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Why it is not allowed to assign null to a DateTime in C#? How has this been implemented? And can this feature be used to make your own classes non-nullable?

Example:

string stringTest = null; // Okay
DateTime dateTimeTest = null; // Compile error

I know that I can use DateTime? in C# 2.0 to allow null to be assigned to dateTimeTest and that I could use Jon Skeet's NonNullable class on my string to get a run time error on the assignment of stringTest. I'm just wondering why the two types behave differently.

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DateTime is a value-type (struct), where-as string is a reference-type (class etc). That is the key difference. A reference can always be null; a value can't (unless it uses Nullable<T> - i.e. DateTime?), although it can be zero'd (DateTime.MinValue), which is often interpreted as the same thing as null (esp. in 1.1).

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  • Thanks a lot for the clarification. Why not use structs to make non-nullable classes? – Jan Aagaard Mar 27 '09 at 12:21
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    And what would default(YourWrapper) be? ;-p It would be a struct containing a null reference... all structs always have a default constructor... – Marc Gravell Mar 27 '09 at 12:22
  • (or never have a default constructor, depending on whether you are talking about C# or the CLI - which disagree over this point) – Marc Gravell Mar 27 '09 at 12:23
  • Marc, your answers are simply great. Concise and to the point! – Cherian Mar 27 '09 at 12:34
  • Thanks for suggesting the MinValue usage, I was looking for something to return from a method in the event that a value was not found. Exactly what I needed! – BMB Dec 13 '12 at 6:52
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DateTime is a struct and not a class. Do a 'go to definition' or look at it in the object browser to see.

HTH!

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The important distinction between ValueTypes and reference types is that value types have these "value semantics". A DateTime, Int32 and all other value types have no identity, an Int32 "42" is essentially indistinguishable from any other Int32 with the same value.

All value type "objects" exist either on stack or as a part of a reference type object. One special case is when you cast a value type instance to an Object or an interface - this is called "boxing", and it simply creates a dummy reference-type object which only contains the value that can be extracted back ("unboxed").

Reference types, on the other hand, have an identity. a "new Object()" does not equal any other "new Object()", because they are separate instances on the GC heap. Some reference types provide Equals method and overloaded operators so that they behave more value-like, eg. a String "abc" equals other "abc" String even if they are in fact two different objects.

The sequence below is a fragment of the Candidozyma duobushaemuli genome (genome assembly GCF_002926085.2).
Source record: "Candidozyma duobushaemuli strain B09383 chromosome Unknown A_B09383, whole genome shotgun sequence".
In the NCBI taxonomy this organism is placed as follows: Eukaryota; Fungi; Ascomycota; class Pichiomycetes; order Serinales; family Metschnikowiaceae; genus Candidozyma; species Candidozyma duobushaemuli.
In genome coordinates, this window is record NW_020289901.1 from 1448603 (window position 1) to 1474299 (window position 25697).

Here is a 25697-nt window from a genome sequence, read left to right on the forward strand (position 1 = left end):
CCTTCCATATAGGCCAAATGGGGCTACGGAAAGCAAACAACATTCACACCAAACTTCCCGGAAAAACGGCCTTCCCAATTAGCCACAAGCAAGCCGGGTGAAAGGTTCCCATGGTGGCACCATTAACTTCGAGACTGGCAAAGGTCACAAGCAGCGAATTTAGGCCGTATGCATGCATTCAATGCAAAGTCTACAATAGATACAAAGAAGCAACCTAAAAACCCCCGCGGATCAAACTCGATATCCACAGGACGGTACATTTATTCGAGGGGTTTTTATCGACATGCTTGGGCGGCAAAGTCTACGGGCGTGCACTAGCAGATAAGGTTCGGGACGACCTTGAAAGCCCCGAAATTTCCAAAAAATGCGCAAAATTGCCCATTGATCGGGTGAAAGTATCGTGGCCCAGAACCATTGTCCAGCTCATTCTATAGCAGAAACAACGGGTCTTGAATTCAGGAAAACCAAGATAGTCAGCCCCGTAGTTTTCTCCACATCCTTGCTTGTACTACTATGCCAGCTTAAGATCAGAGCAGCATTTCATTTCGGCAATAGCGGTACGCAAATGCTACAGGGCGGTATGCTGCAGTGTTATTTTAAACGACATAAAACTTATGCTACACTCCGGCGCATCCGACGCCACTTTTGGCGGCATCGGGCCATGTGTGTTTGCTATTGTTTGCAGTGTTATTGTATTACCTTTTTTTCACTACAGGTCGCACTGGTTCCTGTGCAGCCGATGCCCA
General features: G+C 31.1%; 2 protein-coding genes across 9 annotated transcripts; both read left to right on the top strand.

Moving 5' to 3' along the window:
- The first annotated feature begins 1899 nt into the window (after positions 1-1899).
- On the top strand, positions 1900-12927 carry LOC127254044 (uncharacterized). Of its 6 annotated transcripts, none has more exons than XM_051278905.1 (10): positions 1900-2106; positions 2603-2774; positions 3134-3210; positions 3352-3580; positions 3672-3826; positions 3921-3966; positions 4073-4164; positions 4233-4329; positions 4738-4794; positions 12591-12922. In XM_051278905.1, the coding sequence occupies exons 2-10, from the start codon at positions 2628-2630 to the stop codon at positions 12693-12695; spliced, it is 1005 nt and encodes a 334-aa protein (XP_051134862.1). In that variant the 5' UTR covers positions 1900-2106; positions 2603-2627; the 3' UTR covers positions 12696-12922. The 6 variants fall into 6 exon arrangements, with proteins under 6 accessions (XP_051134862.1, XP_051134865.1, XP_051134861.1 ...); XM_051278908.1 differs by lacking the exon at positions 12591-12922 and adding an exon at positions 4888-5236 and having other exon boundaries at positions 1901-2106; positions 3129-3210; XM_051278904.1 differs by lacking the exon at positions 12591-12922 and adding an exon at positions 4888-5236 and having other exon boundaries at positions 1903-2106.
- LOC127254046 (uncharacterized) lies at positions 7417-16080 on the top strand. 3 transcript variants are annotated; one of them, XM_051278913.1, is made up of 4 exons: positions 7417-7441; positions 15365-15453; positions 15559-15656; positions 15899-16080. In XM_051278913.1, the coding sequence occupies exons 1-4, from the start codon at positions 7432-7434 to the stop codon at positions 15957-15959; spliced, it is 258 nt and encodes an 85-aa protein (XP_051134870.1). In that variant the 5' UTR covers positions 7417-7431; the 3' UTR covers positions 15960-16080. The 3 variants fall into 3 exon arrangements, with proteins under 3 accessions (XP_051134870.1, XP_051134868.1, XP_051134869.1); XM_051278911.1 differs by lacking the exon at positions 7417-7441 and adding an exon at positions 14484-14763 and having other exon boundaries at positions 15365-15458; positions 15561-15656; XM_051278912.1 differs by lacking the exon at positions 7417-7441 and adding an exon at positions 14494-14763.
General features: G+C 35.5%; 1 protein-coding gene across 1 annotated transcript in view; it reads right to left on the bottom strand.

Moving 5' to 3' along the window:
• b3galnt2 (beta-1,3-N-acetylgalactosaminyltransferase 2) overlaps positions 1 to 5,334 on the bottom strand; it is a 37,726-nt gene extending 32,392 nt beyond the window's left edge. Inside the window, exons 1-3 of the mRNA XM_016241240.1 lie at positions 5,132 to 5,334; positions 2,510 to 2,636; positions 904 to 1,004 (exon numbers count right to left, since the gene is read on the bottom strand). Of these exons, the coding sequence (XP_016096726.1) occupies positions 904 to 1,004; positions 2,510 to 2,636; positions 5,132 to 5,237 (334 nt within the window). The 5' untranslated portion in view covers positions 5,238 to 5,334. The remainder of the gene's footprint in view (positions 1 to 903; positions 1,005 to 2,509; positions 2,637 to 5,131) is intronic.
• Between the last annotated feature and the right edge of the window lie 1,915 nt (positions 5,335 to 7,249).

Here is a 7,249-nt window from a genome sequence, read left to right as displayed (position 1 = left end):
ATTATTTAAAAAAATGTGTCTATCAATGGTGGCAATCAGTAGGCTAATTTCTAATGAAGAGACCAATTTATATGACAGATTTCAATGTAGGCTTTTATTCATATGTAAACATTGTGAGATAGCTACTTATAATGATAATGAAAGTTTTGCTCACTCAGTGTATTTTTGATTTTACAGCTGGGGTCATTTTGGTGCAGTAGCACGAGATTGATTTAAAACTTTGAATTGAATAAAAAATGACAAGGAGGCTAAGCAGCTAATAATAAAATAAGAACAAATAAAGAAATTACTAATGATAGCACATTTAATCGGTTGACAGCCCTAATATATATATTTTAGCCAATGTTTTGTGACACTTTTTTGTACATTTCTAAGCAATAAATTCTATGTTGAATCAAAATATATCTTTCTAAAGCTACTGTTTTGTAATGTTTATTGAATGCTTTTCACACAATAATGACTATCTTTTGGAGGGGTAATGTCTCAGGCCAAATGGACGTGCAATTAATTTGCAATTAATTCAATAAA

So when you have a reference, it can either contain the address of a valid object, or it can be null. When value type objects are all-zero, they are simply zero. Eg. an integer zero, a float zero, Boolean false, or DateTime.MinValue. If you need to distinguish between "zero" and "value missing/null", you need to use either a separate Boolean flag, or, better yet, use the Nullable<T> class in .NET 2.0. Which is simply the value plus a Boolean flag. There's also support in the CLR so that boxing of a Nullable with HasValue=false results in a null reference, not in a boxed structure with false+zero, as it would if you were to implement this structure yourself.

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DateTime is a value type, same as an int. Only reference types (like string or MyCustomObject) can be null. Reference types really store "references" to the objects location on the heap.

here's a article I found that explains it better. and here's the MSDN article on it

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  • Or nullable value types via Nullable<T> (which is itself also a struct) – Marc Gravell Mar 27 '09 at 12:09
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For a value-type to be null, there must be some value it can hold which would have no other legitimate meaning, and which the system will somehow know should be regarded as "null". Some value types could meet the first criterion without requiring any extra storage. If .net had been designed from the ground up with the concept of nullable values in mind, it could have had Object include a virtualIsLogicalNullproperty, and a non-virtualIsNullwhich would returntrueifthisis null and, otherwise invoke itsIsLogicalNullproperty and return the result. If .net had done this, it would have avoided the need for the quirky boxing behavior andstructconstraint ofNullable(an emptyNullablecould be boxed as an emptyNullable, and still be recognized asnull`).

By the time it was decided to provide support for nullable value types in .net framework 2.0, however, a lot of code had been written which assumed that the default values for things like Guid and DateTime would not be regarded as null. Since much of the value in nullable types lies with their predictable default value (i.e. null) , having types which had a null value, but defaulted to something else, would have added more confusion than value.

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string is a class whereas DateTime is a structure. Thats why you cannot set it to null

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